“Court Evangelicals” Lecture at Calvin College

Calvin

If you are in the Grand Rapids, Michigan area stop by on Wednesday and say hello:

“The Court Evangelicals: Who Are Donald Trump’s Evangelical Advisers and Where Did They Come From?”


Since the election of Donald Trump, a group of leaders from a variety of evangelical traditions have served as advisers to the President on matters of faith and public life. John Fea has called these advisers Trump’s “court evangelicals.” Like the religious members of the king’s court during the late Middle Ages and Renaissance, Trump’s court evangelicals seek power and worldly approval by flattering the “king” rather than speaking truth to power. Who are these court evangelicals? Do they have a political theology? What are the historical forces behind their “unprecedented access” to the Trump White House? This lecture will situate these religious leaders in a longer history of evangelical political engagement.

About the speaker

John Fea is Professor of American History and Chair of the History Department at Messiah College in Grantham, Pennsylvania, where he has taught since 2002.

His first book, The Way of Improvement Leads Home: Philip Vickers Fithian and the Rural Enlightenment in Early America (University of Pennsylvania Press, 2008), was chosen as the Book of the Year by the New Jersey Academic Alliance and an Honor Book by the New Jersey Council for the Humanities. His book Was America Founded as a Christian Nation: A Historical Introduction (Westminster/John Knox Press, 2011) was one of three finalists for the George Washington Book Prize, one of the largest literary prizes in the United States. It was also selected as the Foreword Reviews/INDIEFAB religion book of the year.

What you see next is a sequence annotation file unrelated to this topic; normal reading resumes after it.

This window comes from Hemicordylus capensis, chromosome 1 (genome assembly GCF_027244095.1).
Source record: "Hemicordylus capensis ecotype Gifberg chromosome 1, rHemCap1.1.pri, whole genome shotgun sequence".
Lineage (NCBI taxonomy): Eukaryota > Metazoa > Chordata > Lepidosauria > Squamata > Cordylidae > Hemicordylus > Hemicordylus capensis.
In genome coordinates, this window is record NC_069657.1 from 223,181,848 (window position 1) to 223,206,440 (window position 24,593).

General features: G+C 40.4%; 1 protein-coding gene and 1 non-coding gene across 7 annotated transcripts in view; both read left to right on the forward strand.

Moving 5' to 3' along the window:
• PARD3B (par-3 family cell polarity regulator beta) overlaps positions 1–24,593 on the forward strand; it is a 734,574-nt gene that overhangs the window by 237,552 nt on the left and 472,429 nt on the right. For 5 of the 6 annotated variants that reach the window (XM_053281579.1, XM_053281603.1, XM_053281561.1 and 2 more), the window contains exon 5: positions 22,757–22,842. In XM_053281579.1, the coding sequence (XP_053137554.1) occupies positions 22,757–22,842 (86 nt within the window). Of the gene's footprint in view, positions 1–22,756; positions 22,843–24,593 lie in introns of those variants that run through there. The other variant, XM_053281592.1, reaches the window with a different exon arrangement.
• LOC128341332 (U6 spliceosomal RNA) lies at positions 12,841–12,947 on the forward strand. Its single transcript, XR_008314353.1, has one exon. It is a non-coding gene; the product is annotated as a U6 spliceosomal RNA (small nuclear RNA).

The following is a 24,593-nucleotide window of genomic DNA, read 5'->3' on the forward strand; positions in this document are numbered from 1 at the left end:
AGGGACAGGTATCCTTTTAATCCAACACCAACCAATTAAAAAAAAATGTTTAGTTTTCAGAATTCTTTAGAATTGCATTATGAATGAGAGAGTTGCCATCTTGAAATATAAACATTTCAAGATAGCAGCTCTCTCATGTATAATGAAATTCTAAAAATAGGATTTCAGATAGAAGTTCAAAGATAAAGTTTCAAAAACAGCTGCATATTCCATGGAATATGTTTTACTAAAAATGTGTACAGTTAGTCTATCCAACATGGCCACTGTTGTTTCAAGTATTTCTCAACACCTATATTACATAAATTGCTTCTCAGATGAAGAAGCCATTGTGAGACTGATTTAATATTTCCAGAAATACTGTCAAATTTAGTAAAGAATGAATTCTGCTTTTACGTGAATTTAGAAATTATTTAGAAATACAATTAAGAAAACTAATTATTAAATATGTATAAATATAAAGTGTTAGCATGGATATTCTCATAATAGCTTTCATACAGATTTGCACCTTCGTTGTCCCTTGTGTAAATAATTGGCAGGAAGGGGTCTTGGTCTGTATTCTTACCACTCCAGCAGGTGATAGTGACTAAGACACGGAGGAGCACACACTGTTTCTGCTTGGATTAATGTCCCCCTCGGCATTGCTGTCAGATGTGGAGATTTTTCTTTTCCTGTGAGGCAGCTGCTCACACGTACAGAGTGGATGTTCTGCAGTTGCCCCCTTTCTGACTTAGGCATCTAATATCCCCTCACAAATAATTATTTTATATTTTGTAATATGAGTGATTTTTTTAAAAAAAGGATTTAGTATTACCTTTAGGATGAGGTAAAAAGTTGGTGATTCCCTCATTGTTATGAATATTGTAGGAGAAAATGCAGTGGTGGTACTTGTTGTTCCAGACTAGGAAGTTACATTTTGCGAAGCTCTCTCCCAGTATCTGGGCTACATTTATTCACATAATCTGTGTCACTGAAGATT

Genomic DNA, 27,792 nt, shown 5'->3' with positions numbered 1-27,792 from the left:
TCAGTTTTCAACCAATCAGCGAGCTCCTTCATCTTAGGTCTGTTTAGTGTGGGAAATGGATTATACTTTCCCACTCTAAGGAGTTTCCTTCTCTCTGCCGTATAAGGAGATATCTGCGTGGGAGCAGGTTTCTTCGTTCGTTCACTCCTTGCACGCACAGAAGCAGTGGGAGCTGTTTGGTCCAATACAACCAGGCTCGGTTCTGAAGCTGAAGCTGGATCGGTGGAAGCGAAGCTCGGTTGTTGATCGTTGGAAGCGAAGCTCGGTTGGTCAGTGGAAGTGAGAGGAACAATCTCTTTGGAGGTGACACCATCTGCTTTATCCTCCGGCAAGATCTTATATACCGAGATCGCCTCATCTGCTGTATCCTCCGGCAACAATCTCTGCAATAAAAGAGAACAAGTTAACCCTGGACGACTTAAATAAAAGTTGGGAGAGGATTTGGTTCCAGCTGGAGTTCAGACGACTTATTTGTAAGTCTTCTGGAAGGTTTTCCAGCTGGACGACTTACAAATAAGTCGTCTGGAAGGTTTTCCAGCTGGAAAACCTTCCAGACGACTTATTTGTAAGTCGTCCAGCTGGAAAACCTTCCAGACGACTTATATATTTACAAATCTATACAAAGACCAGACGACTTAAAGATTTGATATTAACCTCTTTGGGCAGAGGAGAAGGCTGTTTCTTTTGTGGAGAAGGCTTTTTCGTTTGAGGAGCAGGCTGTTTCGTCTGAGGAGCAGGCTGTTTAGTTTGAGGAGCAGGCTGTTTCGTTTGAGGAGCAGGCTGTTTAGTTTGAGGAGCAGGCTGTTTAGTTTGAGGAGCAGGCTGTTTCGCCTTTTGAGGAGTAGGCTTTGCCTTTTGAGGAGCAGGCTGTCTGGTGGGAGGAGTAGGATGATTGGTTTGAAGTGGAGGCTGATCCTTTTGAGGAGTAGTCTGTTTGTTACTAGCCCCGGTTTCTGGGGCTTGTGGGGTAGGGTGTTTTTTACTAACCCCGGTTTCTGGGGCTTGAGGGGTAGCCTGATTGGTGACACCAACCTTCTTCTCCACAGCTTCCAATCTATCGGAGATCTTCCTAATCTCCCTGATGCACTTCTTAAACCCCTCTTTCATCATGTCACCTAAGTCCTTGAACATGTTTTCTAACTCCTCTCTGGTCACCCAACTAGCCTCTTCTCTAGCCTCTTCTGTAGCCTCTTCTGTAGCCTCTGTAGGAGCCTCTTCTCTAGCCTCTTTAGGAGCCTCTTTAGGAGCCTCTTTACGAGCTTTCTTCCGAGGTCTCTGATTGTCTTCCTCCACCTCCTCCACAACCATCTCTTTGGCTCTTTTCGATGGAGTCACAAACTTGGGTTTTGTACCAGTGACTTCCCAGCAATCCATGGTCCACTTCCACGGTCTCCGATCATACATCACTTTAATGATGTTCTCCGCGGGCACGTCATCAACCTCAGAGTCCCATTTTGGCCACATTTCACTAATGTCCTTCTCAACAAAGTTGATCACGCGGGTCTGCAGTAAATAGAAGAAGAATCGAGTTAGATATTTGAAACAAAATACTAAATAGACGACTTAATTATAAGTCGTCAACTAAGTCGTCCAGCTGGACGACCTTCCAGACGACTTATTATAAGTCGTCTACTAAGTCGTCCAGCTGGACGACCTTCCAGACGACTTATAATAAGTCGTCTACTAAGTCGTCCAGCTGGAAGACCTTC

John is also co-editor (with Jay Green and Eric Miller) of  Confessing History: Explorations in Christian Faith and the Historian’s Vocation. (University of Notre Dame Press, 2010), a finalist for the Lilly Fellows Program in Arts and Humanities Book Award.  His book Why Study History?: Reflecting on the Importance of the Past was published in 2013 with Baker Academic. John’s book The Bible Cause: A History of the American Bible Society appeared in March 2016 with Oxford University Press.

John’s essays and reviews on the history of American culture have appeared in The Journal of American History, The Chronicle of Higher Education, Inside Higher Ed, The William and Mary QuarterlyThe Journal of the Early RepublicSojourners, Explorations in Early American CulturePennsylvania HeritageEducation Week, The Cresset, Books and CultureChristianity Today, Christian Century, and Common Place.  He has also written for the Philadelphia Inquirer, Fox NewsUSA Today, Al-Jazeera, Washington Post, CBS News, New York Daily News, AOL News, Houston Chronicle, Austin-American Statesman, Harrisburg Patriot News, Salt Lake City TribuneChicago Sun-TimesReligion News Service, and other newspapers.  He blogs daily at The Way of Improvement Leads Home, a blog devoted to American history, religion, politics, and academic life.